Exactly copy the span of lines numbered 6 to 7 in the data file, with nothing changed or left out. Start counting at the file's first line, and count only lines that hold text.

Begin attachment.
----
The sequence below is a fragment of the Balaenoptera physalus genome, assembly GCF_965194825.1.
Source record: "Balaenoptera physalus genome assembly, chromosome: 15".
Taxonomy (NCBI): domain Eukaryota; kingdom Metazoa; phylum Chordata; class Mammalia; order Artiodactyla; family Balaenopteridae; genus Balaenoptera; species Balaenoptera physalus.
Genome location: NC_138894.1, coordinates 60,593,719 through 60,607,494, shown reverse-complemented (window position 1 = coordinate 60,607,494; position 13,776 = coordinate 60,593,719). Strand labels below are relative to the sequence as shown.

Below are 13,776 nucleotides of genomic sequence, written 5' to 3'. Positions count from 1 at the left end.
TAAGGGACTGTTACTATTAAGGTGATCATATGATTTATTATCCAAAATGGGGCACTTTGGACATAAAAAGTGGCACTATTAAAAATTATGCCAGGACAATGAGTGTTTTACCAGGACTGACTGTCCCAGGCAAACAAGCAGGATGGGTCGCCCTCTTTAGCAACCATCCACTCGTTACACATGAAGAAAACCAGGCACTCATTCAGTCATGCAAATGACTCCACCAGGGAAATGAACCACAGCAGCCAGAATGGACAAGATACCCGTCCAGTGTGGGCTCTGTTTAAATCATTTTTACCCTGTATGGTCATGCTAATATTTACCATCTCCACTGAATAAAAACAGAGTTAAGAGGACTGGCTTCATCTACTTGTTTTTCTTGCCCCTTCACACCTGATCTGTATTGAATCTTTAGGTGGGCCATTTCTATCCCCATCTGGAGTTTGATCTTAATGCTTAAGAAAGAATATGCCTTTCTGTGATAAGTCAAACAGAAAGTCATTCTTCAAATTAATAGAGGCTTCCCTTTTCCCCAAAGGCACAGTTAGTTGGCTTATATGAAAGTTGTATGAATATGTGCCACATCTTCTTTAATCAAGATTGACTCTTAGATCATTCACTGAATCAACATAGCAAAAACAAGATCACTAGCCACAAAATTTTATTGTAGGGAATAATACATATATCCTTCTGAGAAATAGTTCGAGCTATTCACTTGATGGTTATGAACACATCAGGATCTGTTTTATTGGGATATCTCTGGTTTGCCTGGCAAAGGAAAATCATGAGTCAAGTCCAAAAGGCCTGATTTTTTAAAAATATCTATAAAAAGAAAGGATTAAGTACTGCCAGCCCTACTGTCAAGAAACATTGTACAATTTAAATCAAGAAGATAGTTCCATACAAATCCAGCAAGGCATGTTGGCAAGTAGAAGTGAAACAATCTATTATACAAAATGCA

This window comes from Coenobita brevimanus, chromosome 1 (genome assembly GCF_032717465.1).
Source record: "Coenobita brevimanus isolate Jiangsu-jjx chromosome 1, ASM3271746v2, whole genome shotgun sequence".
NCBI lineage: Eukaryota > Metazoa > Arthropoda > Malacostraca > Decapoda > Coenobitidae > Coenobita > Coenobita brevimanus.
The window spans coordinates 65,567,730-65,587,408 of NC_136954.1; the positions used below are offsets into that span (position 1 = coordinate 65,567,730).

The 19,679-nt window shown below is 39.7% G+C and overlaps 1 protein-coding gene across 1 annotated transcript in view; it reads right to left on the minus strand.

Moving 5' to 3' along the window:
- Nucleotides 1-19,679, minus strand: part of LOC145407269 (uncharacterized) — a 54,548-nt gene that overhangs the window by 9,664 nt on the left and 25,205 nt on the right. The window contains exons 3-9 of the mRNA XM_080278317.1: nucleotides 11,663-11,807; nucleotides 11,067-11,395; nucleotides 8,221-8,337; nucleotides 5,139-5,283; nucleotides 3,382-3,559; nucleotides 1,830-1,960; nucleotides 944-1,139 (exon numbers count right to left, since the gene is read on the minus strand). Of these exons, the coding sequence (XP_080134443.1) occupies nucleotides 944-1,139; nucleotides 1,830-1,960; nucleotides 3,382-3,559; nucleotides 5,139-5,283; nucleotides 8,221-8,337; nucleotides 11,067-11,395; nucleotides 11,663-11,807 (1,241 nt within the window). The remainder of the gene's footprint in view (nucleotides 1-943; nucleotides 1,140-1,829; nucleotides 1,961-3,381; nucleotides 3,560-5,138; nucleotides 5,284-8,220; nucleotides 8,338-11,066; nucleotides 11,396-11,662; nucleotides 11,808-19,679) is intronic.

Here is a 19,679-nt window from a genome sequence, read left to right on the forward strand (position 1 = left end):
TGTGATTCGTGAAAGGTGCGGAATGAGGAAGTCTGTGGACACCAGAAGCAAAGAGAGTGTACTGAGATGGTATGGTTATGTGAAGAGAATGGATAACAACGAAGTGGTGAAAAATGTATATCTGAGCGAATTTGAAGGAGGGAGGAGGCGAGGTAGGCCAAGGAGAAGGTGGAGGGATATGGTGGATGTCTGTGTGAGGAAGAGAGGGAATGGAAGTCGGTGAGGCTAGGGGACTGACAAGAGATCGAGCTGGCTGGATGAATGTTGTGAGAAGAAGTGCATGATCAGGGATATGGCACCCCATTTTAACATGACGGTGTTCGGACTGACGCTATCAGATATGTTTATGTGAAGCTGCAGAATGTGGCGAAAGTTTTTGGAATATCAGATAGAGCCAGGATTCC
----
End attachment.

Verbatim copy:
TAAGGGACTGTTACTATTAAGGTGATCATATGATTTATTATCCAAAATGGGGCACTTTGGACATAAAAAGTGGCACTATTAAAAATTATGCCAGGACAATGAGTGTTTTACCAGGACTGACTGTCCCAGGCAAACAAGCAGGATGGGTCGCCCTCTTTAGCAACCATCCACTCGTTACACATGAAGAAAACCAGGCACTCATTCAGTCATGCAAATGACTCCACCAGGGAAATGAACCACAGCAGCCAGAATGGACAAGATACCCGTCCAGTGTGGGCTCTGTTTAAATCATTTTTACCCTGTATGGTCATGCTAATATTTACCATCTCCACTGAATAAAAACAGAGTTAAGAGGACTGGCTTCATCTACTTGTTTTTCTTGCCCCTTCACACCTGATCTGTATTGAATCTTTAGGTGGGCCATTTCTATCCCCATCTGGAGTTTGATCTTAATGCTTAAGAAAGAATATGCCTTTCTGTGATAAGTCAAACAGAAAGTCATTCTTCAAATTAATAGAGGCTTCCCTTTTCCCCAAAGGCACAGTTAGTTGGCTTATATGAAAGTTGTATGAATATGTGCCACATCTTCTTTAATCAAGATTGACTCTTAGATCATTCACTGAATCAACATAGCAAAAACAAGATCACTAGCCACAAAATTTTATTGTAGGGAATAATACATATATCCTTCTGAGAAATAGTTCGAGCTATTCACTTGATGGTTATGAACACATCAGGATCTGTTTTATTGGGATATCTCTGGTTTGCCTGGCAAAGGAAAATCATGAGTCAAGTCCAAAAGGCCTGATTTTTTAAAAATATCTATAAAAAGAAAGGATTAAGTACTGCCAGCCCTACTGTCAAGAAACATTGTACAATTTAAATCAAGAAGATAGTTCCATACAAATCCAGCAAGGCATGTTGGCAAGTAGAAGTGAAACAATCTATTATACAAAATGCA

This window comes from Coenobita brevimanus, chromosome 1 (genome assembly GCF_032717465.1).